Originally Published in The Asbury Park Press
While recently visiting Pakistan, I offered Friday prayers at one of the two mosques in Lahore where, in May 2010, the Taliban brutally murdered 86 of our community members. On noticing the extent of security at the mosque, I could not stop thinking of the religious freedom I enjoy in my new homeland, and could not thank God enough for now being an American.
I immigrated to America from Pakistan in 1998 and became a naturalized citizen in 2009. I left Pakistan primarily to escape the state-sanctioned religious persecution the Ahmadiyya Muslim community has faced for decades — even sanctioning death as a legal measure.
There are many others like me who have left the country of their birth and made America their home. What makes America a safe haven for all those persecuted for their religious or political beliefs? It is our Constitution, rooted in the spirit of the Declaration of Independence, which grants human rights irrespective of religion, race, ethnicity and country of origin.
As a practicing physician, I have daily interactions with people of different faiths, races, countries of origin and socioeconomic status. My next-door neighbors are Catholic, and my neighbors across the street are a gay couple. All of us live in peace. This peaceful coexistence, despite differences in religious beliefs and lifestyles, is what makes America unique. Our Constitution and its Bill of Rights guarantee certain rights to all citizens, making it easier to look beyond our differences and establish relationships.
This Independence Day, while I will thank God for being an American, I will also thank our forefathers who partook in creating the Declaration of Independence and the Constitution. For more than two centuries, Americans have gradually held fast to Jefferson’s immortal words, “We hold these truths to be self evident, that all men are created equal, that they are endowed by their creator with certain unalienable rights, that among these are life, liberty and the pursuit of happiness.”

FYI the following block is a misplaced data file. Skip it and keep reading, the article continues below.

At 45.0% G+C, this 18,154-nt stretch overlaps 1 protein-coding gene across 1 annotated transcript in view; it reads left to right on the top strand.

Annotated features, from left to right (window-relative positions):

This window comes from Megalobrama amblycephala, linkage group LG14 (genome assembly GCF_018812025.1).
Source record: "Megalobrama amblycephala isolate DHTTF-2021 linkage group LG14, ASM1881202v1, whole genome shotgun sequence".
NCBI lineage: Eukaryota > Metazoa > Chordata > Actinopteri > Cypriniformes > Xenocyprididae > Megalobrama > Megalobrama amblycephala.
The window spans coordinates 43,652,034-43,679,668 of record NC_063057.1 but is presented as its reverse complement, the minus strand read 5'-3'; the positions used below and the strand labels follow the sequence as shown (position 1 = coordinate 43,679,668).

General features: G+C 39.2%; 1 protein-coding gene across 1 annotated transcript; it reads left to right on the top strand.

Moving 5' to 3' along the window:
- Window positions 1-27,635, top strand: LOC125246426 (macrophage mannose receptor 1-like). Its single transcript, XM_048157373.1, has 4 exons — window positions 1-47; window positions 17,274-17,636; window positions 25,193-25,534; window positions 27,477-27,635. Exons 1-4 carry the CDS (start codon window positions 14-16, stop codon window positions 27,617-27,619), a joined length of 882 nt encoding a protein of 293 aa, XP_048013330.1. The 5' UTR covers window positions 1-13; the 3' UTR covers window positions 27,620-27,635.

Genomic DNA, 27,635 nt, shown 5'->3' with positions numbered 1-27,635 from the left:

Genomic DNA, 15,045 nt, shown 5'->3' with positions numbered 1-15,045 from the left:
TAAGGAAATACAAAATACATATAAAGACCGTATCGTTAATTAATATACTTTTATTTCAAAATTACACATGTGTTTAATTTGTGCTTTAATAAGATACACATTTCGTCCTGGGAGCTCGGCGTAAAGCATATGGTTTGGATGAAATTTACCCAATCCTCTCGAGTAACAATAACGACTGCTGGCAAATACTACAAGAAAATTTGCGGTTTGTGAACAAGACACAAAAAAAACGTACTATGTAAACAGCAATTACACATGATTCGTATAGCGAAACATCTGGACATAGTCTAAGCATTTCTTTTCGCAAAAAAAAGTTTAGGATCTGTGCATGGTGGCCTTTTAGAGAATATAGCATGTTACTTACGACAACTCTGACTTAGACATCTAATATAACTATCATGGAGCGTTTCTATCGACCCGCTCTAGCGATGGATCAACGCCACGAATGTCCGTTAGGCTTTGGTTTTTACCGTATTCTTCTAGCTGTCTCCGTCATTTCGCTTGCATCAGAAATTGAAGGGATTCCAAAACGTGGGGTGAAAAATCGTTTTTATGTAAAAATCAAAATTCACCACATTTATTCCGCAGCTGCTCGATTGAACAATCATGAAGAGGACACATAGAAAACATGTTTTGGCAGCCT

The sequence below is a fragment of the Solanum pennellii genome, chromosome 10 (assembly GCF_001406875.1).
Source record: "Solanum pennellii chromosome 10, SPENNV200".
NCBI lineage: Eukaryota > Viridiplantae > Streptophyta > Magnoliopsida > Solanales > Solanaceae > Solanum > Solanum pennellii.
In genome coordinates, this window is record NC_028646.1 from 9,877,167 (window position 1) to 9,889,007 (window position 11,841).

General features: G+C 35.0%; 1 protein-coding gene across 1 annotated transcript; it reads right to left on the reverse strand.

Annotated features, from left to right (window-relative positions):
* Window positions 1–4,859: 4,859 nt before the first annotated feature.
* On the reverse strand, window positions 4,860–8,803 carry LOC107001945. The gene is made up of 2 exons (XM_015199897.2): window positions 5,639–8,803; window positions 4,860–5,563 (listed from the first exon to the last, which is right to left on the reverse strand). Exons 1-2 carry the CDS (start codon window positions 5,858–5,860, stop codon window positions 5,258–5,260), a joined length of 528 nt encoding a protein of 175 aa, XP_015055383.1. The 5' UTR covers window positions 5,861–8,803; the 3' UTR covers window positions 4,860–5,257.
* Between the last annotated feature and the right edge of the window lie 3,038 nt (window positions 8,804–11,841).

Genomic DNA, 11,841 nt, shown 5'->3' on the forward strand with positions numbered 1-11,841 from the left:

Last year, I wrote a letter in the Asbury Park Press in celebration of my first Independence Day as an American. One of my co-workers replied that reading my letter on July 4th made him realize how fortunate he was to be born in America. I hope this piece also makes my fellow Americans feel the same this year.
It is human weakness to take liberties for granted. This July 4, I urge my fellow Americans who were fortunate enough to be born in this great country to reach out to any of your friends, neighbors or co-workers who have immigrated to America and listen to their stories. Only then will you truly realize what liberties this country provides you, and how blessed you are to be an American.
Also, remember to thank our forefathers who laid the strong foundation of these liberties in our Constitution. Now, it is our responsibility to carry the torch forward. We must make sure that any attempts to undo the liberties we enjoy as Americans are met with failure. And when it comes to championing basic human rights, America continues to be a beacon for others. Have a happy Independence Day, and God bless America.